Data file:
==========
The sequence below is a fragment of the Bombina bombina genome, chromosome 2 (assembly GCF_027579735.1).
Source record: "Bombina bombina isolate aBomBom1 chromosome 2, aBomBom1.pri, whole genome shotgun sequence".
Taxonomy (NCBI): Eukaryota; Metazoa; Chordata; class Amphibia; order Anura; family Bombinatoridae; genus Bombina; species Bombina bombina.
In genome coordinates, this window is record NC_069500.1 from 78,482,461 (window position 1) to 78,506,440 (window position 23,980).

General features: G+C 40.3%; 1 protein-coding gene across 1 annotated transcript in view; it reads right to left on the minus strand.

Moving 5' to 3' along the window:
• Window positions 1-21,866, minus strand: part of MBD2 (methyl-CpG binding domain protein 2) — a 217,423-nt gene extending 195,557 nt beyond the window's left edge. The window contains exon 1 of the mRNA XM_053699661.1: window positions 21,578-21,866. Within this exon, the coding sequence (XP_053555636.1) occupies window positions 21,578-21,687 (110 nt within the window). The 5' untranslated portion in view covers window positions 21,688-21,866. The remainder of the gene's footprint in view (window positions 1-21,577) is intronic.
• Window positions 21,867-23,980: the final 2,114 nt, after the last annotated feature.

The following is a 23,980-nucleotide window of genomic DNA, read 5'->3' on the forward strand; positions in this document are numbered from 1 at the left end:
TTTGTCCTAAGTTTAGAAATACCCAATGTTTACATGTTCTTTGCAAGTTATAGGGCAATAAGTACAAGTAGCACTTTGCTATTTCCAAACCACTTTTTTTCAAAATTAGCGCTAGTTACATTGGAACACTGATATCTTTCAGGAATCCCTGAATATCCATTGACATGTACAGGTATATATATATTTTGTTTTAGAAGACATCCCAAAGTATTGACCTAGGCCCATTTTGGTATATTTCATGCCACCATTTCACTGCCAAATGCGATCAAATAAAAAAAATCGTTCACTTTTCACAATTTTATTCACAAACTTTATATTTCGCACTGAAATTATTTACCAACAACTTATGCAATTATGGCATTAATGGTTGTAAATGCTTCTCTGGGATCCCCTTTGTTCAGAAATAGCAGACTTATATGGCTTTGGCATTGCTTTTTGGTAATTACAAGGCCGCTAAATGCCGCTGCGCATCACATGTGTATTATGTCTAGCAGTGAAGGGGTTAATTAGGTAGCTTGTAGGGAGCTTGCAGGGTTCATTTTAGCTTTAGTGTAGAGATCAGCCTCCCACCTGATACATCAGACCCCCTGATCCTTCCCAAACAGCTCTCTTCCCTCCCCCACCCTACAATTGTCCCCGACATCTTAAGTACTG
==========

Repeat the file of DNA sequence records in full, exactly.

The sequence below is a fragment of the Bombina bombina genome, chromosome 2 (assembly GCF_027579735.1).
Source record: "Bombina bombina isolate aBomBom1 chromosome 2, aBomBom1.pri, whole genome shotgun sequence".
Taxonomy (NCBI): Eukaryota; Metazoa; Chordata; class Amphibia; order Anura; family Bombinatoridae; genus Bombina; species Bombina bombina.
In genome coordinates, this window is record NC_069500.1 from 78,482,461 (window position 1) to 78,506,440 (window position 23,980).

General features: G+C 40.3%; 1 protein-coding gene across 1 annotated transcript in view; it reads right to left on the minus strand.

Moving 5' to 3' along the window:
• Window positions 1-21,866, minus strand: part of MBD2 (methyl-CpG binding domain protein 2) — a 217,423-nt gene extending 195,557 nt beyond the window's left edge. The window contains exon 1 of the mRNA XM_053699661.1: window positions 21,578-21,866. Within this exon, the coding sequence (XP_053555636.1) occupies window positions 21,578-21,687 (110 nt within the window). The 5' untranslated portion in view covers window positions 21,688-21,866. The remainder of the gene's footprint in view (window positions 1-21,577) is intronic.
• Window positions 21,867-23,980: the final 2,114 nt, after the last annotated feature.

The following is a 23,980-nucleotide window of genomic DNA, read 5'->3' on the forward strand; positions in this document are numbered from 1 at the left end:
TTTGTCCTAAGTTTAGAAATACCCAATGTTTACATGTTCTTTGCAAGTTATAGGGCAATAAGTACAAGTAGCACTTTGCTATTTCCAAACCACTTTTTTTCAAAATTAGCGCTAGTTACATTGGAACACTGATATCTTTCAGGAATCCCTGAATATCCATTGACATGTACAGGTATATATATATTTTGTTTTAGAAGACATCCCAAAGTATTGACCTAGGCCCATTTTGGTATATTTCATGCCACCATTTCACTGCCAAATGCGATCAAATAAAAAAAATCGTTCACTTTTCACAATTTTATTCACAAACTTTATATTTCGCACTGAAATTATTTACCAACAACTTATGCAATTATGGCATTAATGGTTGTAAATGCTTCTCTGGGATCCCCTTTGTTCAGAAATAGCAGACTTATATGGCTTTGGCATTGCTTTTTGGTAATTACAAGGCCGCTAAATGCCGCTGCGCATCACATGTGTATTATGTCTAGCAGTGAAGGGGTTAATTAGGTAGCTTGTAGGGAGCTTGCAGGGTTCATTTTAGCTTTAGTGTAGAGATCAGCCTCCCACCTGATACATCAGACCCCCTGATCCTTCCCAAACAGCTCTCTTCCCTCCCCCACCCTACAATTGTCCCCGACATCTTAAGTACTG